Presentation on theme: "Older English Language Learners The Road Map Project ELL Work Group."— Presentation transcript:
Older English Language Learners The Road Map Project ELL Work Group
Our Demographics Are Rapidly Changing Road Map ELLs students represent over160 different languages but only In last decade, students who speak a language other than English at home almost doubled. By 2025 1 in 4 students will be ELLs yet only 14% receive instruction in their native language Nearly half of English language learners (ELL) never make it to high school graduation
Road Map ELL Action Plan We believe that linguistically and culturally diverse students and their families bring value and asset to our classrooms and communities. To ensure all students reach their full potential, the needs of current and former English language learners (ELLs) must be intentionally prioritized within our educational structure, with accountability tied to ELL student performance within all institutions.
Support for Older ELLs Progress in Our Region World Language Credit Program/ Seal of Biliteracy
World Language Credit Video Honoring bilingualism as an asset and strength
Impact of World Language Credit Program In the 2012 & 2013 school years, a combined total of 2,364 students participated in 56 different languages The students qualified for a total of 7,271 credits 72% qualified for three or four out of a total of four possible credits Students reported gaining the chance to focus on what they needed to graduate or enroll in advanced- level courses to improve their college eligibility
What is the Seal of Biliteracy? Award in recognition of students who have attained verbal and written proficiency in a language other than language. May take the form of a gold seal or notion that appears on the transcript or diploma of the graduating senior Students who master multiple languages are able to thinking critically and are better prepared for college and to be active participants in the growing global economy.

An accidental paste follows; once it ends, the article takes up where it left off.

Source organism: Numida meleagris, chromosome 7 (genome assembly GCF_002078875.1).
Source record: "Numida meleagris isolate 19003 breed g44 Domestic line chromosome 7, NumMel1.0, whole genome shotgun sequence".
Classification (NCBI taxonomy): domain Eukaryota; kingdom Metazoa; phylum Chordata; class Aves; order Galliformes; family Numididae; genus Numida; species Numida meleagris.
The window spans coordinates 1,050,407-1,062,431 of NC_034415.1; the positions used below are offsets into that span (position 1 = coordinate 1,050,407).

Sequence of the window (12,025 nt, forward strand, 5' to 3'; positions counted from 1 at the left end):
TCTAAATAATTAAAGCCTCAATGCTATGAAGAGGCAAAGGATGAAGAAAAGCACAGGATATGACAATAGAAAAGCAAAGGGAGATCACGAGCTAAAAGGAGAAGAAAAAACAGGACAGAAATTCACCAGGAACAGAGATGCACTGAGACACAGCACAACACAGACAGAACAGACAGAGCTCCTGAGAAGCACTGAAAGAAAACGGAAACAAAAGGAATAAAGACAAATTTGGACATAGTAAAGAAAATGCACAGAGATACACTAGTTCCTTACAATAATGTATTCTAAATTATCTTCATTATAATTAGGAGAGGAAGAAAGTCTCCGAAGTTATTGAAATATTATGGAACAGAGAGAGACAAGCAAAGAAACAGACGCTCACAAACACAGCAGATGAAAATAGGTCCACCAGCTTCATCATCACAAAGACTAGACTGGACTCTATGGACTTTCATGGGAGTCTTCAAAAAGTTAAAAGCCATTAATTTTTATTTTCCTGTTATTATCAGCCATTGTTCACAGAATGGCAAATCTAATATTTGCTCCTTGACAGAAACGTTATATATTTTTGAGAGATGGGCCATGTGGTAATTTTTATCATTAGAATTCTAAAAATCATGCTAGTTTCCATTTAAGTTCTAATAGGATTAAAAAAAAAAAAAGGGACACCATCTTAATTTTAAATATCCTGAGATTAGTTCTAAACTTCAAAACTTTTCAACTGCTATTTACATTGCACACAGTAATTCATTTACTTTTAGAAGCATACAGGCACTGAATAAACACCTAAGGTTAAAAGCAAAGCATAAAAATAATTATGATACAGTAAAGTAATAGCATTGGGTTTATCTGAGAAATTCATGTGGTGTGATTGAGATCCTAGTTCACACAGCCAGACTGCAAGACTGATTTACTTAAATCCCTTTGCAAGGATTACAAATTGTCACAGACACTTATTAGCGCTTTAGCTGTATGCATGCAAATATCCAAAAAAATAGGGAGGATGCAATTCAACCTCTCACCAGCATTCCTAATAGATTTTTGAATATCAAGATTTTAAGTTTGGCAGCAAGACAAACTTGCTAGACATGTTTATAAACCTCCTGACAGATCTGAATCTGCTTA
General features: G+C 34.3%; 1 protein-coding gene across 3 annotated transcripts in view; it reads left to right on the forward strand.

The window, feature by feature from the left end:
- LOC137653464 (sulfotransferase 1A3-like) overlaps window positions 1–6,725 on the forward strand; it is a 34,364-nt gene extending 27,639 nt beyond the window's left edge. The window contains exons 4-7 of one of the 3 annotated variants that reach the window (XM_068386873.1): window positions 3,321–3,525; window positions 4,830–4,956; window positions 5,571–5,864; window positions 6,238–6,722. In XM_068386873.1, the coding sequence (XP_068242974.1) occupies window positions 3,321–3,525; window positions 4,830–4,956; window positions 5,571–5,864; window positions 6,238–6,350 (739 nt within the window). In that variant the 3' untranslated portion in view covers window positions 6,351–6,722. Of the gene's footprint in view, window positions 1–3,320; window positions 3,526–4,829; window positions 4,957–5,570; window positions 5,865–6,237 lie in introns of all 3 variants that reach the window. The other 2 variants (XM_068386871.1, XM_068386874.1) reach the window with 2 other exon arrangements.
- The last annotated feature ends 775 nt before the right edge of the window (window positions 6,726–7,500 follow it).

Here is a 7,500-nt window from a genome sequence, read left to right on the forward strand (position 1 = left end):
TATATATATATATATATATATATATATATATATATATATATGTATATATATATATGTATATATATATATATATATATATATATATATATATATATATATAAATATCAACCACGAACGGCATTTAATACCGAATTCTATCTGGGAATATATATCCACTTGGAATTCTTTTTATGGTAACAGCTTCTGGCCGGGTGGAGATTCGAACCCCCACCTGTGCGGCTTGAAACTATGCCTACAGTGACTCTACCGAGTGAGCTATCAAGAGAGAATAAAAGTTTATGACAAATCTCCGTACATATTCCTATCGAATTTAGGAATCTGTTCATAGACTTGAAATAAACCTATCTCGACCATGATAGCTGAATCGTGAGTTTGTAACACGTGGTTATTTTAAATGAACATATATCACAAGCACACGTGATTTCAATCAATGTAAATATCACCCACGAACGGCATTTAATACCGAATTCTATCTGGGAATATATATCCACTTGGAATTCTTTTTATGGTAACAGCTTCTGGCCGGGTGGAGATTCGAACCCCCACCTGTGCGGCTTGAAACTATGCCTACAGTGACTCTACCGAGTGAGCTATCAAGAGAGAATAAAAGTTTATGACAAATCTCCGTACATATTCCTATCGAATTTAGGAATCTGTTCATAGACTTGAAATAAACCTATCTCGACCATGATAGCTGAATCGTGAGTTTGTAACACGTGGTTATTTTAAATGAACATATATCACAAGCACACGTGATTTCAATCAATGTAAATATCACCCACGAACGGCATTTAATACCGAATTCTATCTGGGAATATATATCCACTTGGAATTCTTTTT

Implementation of the Seal of Biliteracy Starting in September 2014, OSPI began working with stakeholders across the state to establish and get input on the criteria for obtaining the Seal The criteria will be finalized as WAC in spring 2015 in time for the 2014-2015 graduation year Support is needed around thorough implementation to ensure as many students receive and know about the opportunity as possible
Focus on Pathways for Older ELLs Sub-group of ELL Work Group meets to discuss needs for older ELL population Focused on collecting better data to determine who older ELL students are (newcomers, former, long-term ELLs) Considering a possible regional project to support older ELLs navigate high school and college process
SPOTLIGHT Highline Community College’s Pilot Program for ELLs Youth Re-engagement program specifically for ELL students (ages 16-21) They can earn High School Completion, Certification, and AA degree options Program was developed by looking at who are students are marginalized. Same as other youth re-engagement programs this one is just specifically focused on ELL students. 23 students enrolled in 2014 –8 L1 and L2 students –15 L3, L4 and L5 students
SPOTLIGHT continued Recruitment was wide-reaching throughout the region – students are in the program from all over South King County Majority of students are from Foster High School in Tukwila, as well as Kent, Federal Way and Highline 1418 (Open Doors) funding: During the January 2015 Puget Sound Coalition meeting, the Opportunity Youth Work Group will address Open Doors and Open Doors- funded programs throughout the region
How Can You Support? Promote the World Language Credit Program (use the video and translated video to post on website and distribute) Promote the Seal of Biliteracy as a prestigious recognition of student achievement Consider scaling existing programs for newcomer ELLs to the region and create more pathways for ELLs